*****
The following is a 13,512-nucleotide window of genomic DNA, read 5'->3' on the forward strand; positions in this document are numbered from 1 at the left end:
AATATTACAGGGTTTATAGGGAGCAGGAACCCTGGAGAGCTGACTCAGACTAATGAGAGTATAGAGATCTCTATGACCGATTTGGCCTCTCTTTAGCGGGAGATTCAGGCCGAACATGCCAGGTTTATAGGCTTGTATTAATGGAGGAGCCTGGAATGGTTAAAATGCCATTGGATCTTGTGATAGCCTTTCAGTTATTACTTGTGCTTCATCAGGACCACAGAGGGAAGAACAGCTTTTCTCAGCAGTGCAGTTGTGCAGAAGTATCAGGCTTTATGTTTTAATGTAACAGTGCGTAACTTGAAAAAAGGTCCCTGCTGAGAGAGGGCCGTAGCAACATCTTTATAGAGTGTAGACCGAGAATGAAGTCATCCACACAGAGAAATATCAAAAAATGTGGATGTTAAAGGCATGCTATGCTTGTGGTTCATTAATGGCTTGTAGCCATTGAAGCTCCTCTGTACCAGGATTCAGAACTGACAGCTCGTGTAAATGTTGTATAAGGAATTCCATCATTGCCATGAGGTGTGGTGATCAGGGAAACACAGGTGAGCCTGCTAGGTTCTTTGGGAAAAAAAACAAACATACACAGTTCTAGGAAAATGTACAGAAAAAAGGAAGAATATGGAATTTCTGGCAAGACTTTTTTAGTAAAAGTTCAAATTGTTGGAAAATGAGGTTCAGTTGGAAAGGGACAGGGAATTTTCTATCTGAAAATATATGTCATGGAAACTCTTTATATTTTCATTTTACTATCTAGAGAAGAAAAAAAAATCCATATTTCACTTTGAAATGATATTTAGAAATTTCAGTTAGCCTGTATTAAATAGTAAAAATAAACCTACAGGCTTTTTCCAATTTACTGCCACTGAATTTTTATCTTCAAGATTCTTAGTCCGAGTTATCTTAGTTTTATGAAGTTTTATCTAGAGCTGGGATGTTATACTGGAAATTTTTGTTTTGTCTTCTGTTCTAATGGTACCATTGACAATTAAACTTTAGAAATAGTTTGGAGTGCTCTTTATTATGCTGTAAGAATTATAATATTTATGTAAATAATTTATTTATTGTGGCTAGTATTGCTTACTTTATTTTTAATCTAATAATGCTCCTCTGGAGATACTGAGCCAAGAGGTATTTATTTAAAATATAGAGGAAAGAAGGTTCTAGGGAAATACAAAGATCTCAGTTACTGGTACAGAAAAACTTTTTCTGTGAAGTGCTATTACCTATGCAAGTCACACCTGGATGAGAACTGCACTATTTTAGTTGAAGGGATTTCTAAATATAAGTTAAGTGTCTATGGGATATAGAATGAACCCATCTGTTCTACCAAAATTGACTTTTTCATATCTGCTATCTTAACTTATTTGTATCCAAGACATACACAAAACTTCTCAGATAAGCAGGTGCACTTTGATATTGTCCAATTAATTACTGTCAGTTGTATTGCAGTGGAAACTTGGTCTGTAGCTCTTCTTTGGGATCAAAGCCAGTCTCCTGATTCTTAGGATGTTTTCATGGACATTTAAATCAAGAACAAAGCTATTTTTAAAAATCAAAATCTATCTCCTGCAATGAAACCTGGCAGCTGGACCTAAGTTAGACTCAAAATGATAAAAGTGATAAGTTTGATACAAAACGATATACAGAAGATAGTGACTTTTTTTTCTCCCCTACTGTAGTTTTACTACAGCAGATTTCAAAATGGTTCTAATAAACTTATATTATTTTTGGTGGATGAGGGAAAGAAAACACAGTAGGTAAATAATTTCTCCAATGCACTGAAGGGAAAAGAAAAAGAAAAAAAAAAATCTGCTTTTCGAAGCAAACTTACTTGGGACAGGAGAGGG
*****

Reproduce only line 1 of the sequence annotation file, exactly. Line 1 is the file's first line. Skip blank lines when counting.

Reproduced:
The following is a 13,512-nucleotide window of genomic DNA, read 5'->3' on the forward strand; positions in this document are numbered from 1 at the left end: